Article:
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The Family Circus: 1960-61
posted March 2, 2010
IDW, hardcover, 240 pages, November 2009, $39.99
1600105483 (ISBN10); ISBN13: 9781600105487
Two things came to fruition over the last few years that make a massive volume of early Family Circus
strips a consider-to-buy for a lot of hardcore comics fans, the same fans that might have fallen on the floor laughing at the possibility of such a purchase 15 years ago. The first is that Lynda Barry during her extended press and signing appearances on behalf of What It Is
in 2008 and 2009 spoke eloquently to the role that Family Circus
played in her own comics reading, its trademark circle a window into another world of less dire and bewildering childhood experiences. The second is that in this Age of Reprints we've become cynical readers of press releases and publishing announcements in a way that serves IDW's effort here. More people than used to know that Bil Keane is a well-liked and funny member of the comics creating community. More folks know about Keane's magazine and cartooning past leading up to his strip's launch. Enough people know that observed-humor strips like Family Circus
are frequently funnier at the beginning of their runs, when the personal experiences that speak to those in the comic strip are fresh in mind and when there's very little in the way of a franchise to protect.
I couldn't tell you if these early strips (a full two years) are the kind that provided the young Barry some solace. That's okay; there's going to be an audience for work like this that exists outside of my ability to tell them anything at all they don't already hold in their hearts. I think that intimacy is a difference between the way comic strip and comic book collections are sold -- the former sneaks up on their fans, or at least rests in their memories without a lot of commentary or reconsideration required. I can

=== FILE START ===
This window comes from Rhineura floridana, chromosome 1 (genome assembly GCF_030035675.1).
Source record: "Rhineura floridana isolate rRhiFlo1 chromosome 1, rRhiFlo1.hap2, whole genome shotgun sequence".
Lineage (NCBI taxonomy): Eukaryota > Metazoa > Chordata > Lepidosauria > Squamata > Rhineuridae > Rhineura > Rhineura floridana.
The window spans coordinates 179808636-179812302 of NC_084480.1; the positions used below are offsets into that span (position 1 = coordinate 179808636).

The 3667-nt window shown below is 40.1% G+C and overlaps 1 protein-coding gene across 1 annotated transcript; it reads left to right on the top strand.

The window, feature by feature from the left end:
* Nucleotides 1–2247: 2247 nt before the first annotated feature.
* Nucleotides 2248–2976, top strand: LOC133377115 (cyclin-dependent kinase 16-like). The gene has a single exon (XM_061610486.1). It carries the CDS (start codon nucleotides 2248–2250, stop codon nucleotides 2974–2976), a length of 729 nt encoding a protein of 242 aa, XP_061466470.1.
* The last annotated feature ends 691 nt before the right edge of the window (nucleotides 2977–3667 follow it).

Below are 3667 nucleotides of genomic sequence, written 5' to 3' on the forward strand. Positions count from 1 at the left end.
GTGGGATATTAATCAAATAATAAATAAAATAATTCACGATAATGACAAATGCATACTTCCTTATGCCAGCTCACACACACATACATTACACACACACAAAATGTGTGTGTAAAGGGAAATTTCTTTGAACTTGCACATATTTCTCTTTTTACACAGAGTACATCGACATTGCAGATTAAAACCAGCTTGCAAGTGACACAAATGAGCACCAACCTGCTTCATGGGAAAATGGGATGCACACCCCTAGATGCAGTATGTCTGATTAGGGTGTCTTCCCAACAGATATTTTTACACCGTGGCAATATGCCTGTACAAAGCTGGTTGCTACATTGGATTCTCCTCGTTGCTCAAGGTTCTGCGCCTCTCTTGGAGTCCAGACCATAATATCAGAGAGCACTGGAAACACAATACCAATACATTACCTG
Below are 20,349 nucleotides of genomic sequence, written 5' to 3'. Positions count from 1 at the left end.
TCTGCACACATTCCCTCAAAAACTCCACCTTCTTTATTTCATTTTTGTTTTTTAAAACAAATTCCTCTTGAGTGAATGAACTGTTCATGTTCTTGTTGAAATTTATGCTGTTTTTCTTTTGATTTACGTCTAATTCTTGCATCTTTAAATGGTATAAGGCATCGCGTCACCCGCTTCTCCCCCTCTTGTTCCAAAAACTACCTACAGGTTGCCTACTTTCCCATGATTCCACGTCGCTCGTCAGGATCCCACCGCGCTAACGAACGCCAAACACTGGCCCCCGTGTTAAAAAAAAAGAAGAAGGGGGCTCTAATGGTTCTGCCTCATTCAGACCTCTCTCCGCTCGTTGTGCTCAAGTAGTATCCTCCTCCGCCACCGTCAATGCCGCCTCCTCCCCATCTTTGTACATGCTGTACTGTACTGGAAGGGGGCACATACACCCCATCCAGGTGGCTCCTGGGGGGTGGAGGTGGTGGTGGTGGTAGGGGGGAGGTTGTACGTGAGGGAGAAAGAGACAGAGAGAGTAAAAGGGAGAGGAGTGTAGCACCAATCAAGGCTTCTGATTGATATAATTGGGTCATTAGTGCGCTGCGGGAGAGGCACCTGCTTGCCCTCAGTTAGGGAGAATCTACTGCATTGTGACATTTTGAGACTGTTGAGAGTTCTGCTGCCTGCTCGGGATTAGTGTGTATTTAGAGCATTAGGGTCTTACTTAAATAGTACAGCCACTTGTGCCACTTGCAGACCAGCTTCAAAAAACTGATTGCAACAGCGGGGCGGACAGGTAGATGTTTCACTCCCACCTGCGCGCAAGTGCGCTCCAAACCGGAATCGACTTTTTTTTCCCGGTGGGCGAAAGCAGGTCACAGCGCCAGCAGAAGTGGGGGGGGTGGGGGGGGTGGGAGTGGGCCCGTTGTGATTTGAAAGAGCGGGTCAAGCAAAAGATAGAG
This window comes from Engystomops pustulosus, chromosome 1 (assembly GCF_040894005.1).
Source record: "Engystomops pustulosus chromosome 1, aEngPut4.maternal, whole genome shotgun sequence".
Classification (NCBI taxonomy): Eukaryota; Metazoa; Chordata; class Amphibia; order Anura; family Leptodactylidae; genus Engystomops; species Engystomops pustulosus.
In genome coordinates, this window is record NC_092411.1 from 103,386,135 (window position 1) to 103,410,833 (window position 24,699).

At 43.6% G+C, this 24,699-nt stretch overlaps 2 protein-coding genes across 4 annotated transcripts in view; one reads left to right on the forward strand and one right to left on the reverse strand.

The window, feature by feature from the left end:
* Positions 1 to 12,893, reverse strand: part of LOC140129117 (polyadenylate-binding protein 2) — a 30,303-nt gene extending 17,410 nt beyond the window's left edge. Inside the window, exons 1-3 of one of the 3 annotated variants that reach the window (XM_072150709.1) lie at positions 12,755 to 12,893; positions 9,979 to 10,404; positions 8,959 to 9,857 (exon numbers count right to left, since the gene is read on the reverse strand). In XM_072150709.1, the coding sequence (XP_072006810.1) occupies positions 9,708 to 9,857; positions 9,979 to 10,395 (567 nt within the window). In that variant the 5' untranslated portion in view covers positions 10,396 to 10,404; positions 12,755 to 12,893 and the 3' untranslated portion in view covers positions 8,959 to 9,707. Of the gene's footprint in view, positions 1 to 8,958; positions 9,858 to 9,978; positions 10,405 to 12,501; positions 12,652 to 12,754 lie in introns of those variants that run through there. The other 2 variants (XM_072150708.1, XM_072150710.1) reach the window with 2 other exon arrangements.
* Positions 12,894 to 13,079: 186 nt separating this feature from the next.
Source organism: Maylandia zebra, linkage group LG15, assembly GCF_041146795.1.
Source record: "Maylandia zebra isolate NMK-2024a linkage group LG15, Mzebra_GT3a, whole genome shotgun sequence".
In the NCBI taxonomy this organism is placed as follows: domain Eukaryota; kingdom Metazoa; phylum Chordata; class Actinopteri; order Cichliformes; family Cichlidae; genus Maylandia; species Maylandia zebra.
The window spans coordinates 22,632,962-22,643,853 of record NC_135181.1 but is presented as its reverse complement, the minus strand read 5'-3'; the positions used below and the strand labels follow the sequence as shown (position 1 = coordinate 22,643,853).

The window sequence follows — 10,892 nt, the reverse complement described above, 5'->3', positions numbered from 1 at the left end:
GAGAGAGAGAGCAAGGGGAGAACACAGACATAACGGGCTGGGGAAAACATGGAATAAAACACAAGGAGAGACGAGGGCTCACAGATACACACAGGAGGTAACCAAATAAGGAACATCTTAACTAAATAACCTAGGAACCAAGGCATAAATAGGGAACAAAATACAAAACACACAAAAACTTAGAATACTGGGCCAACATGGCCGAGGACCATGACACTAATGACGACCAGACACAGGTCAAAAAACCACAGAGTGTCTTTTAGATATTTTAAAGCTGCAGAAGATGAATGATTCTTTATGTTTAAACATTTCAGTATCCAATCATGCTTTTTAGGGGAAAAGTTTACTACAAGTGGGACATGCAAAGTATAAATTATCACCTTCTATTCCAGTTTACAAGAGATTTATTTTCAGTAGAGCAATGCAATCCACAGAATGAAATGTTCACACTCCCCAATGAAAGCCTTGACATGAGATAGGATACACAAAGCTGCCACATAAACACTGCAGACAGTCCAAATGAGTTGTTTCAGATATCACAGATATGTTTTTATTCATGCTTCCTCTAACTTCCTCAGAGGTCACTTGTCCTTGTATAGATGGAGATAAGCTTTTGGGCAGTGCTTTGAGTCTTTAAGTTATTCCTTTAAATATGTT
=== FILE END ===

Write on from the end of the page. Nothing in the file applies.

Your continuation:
tell those fans it's put together reasonably well. The comics look just fine to me; I'm less fond of the screened imagery that fills blank spaces, but I was able to tune them out during my initial reading. The front cover (above) looks odd with Flying Dolly And Jeffy, but the back one is kitschy, warm and appealing. An essay by Christopher Keane emphasizes the slightly scattered quality that even the most successful strips have in their early days: the false starts, the sifting through titles, the arbitrary decisions that later fans will come to consider at the heart of what they enjoy, all of which together I think is a perfectly reasonable way to look at a series launch. There are cute pieces of trivia, like the Keanes got their Barfy after
the kids in the strip did. It works on that level.
As to the whether it's a quality strip or not according to one's suspicion of same, I enjoyed a lot of the material I read here. The father in the strip (Steve) had more of an oblong head and seemed 15 years older than the eventual and current model Bill does; the mother is recognizable as Thelma, albeit a bit more curvy; the majority of the kids are there. The one classic rule of cartooning that Keane routinely violates is that his characters in the early days yelled at one another -- a lot -- but save for the super-sensitive souls that came to dictate newspaper comics content in the '70s and '80s, I can't imagine anyone not finding Keane's harried suburban family members at least appealing on some basic, human level. It's also surprising how many of those initial observations, the gags, are sturdy enough to be recognizable today: both across the years and as the basis for the same joke being told over again in, please forgive me, future episodes of Family Circus
. There are even two craft elements I liked: Keane has a knack for the way clutter infects a space that may be unmatched before or since, and the colors used in the Sunday have those rich 1960s reds that you never saw in any other time. The material will make no one reconsider strongly-held opinions, but it may leverage a few softly-held ones. I don't know that I'll be buying the entire run of this series or would miss it if it ceased publishing, but I'll consider buying a few more books like this one if it sticks around.